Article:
Planar Graph:A graph is said to be planar if it can be drawn in a plane so that no edge cross. Example: The graph shown in fig is planar graph. Region of a Graph: Consider a planar graph G=(V,E).A region is defined to be an area of the plane that is bounded by edges and cannot be further subdivided. A planar graph divides the plans into one or more regions. One of these regions will be infinite. Finite Region: If the area of the region is finite, then that region is called a finite region. Infinite Region: If the area of the region is infinite, that region is called a infinite region. A planar graph has only one infinite region. Example: Consider the graph shown in Fig. Determine the number of regions, finite regions and an infinite region. Solution: There are five regions in the above graph, i.e. r_{1},r_{2},r_{3},r_{4},r_{5}. There are four finite regions in the graph, i.e., r_{2},r_{3},r_{4},r_{5}. There is only one finite region, i.e., r_{1} Properties of Planar Graphs:
Example: Prove that complete graph K_{4} is planar. Solution: The complete graph K_{4} contains 4 vertices and 6 edges. We know that for a connected planar graph 3ve≥6.Hence for K_{4}, we have 3x46=6 which satisfies the property (3). Thus K_{4} is a planar graph. Hence Proved. NonPlanar Graph:A graph is said to be non planar if it cannot be drawn in a plane so that no edge cross. Example: The graphs shown in fig are non planar graphs. These graphs cannot be drawn in a plane so that no edges cross hence they are nonplanar graphs. Properties of NonPlanar Graphs:A graph is nonplanar if and only if it contains a subgraph homeomorphic to K_{5} or K_{3,3} Example1: Show that K_{5} is nonplanar. Solution: The complete graph K_{5} contains 5 vertices and 10 edges. Now, for a connected planar graph 3ve≥6. Hence, for K_{5}, we have 3 x 510=5 (which does not satisfy property 3 because it must be greater than or equal to 6). Thus, K_{5} is a nonplanar graph. Example2: Show that the graphs shown in fig are nonplanar by finding a subgraph homeomorphic to K_{5} or K_{3,3}. Solution: If we remove the edges (V_{1},V_{4}),(V_{3},V_{4})and (V_{5},V_{4}) the graph G_{1},becomes homeomorphic to K_{5}.Hence it is nonplanar. If we remove the edge V_{2,V}7) the graph G_{2} becomes homeomorphic to K_{3,3}.Hence it is a nonplanar. Graph Coloring:Suppose that G= (V,E) is a graph with no multiple edges. A vertex coloring of G is an assignment of colors to the vertices of G such that adjacent vertices have different colors. A graph G is MColorable if there exists a coloring of G which uses MColors. Proper Coloring: A coloring is proper if any two adjacent vertices u and v have different colors otherwise it is called improper coloring. Example: Consider the following graph and color C={r, w, b, y}.Color the graph properly using all colors or fewer colors. The graph shown in fig is a minimum 3colorable, hence x(G)=3 Solution: Fig shows the graph properly colored with all the four colors. Fig shows the graph properly colored with three colors. Chromatic number of G: The minimum number of colors needed to produce a proper coloring of a graph G is called the chromatic number of G and is denoted by x(G). Example: The chromatic number of K_{n} is n. Solution: A coloring of K_{n} can be constructed using n colours by assigning different colors to each vertex. No two vertices can be assigned the same colors, since every two vertices of this graph are adjacent. Hence the chromatic number of K_{n}=n. Applications of Graph ColoringSome applications of graph coloring include:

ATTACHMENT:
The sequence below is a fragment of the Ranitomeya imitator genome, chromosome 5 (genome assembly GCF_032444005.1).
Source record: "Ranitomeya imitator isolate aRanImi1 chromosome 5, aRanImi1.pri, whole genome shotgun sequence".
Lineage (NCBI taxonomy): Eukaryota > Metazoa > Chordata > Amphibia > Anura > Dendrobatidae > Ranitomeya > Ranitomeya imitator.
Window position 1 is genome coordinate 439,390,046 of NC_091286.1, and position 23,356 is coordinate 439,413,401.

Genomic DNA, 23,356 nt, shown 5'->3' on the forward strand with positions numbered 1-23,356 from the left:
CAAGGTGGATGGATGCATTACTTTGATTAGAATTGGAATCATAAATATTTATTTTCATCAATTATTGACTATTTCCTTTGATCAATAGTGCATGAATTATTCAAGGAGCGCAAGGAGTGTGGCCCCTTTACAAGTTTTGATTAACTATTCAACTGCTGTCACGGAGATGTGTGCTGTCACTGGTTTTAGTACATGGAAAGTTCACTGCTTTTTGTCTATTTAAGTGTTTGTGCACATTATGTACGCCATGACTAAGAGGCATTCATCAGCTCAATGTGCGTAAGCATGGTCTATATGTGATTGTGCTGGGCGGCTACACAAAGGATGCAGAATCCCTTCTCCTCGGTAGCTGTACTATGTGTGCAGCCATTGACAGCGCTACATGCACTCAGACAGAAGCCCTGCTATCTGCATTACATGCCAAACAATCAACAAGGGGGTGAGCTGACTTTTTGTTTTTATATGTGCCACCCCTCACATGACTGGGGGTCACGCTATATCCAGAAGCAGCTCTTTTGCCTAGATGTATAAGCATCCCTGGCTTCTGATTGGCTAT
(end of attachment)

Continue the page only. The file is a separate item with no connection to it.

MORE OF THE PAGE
State and prove Handshaking Theorem.Handshaking Theorem: The sum of degrees of all the vertices in a graph G is equal to twice the number of edges in the graph. Mathematically it can be stated as: ∑_{v∈V}deg(v)=2e Proof: Let G = (V, E) be a graph where V = {v_{1},v_{2}, . . . . . . . . . .} be the set of vertices and E = {e_{1},e_{2} . . . . . . . . . .} be the set of edges. We know that every edge lies between two vertices so it provides degree one to each vertex. Hence each edge contributes degree two for the graph. So the sum of degrees of all vertices is equal to twice the number of edges in G. Hence, ∑_{v∈V}deg(v)=2e
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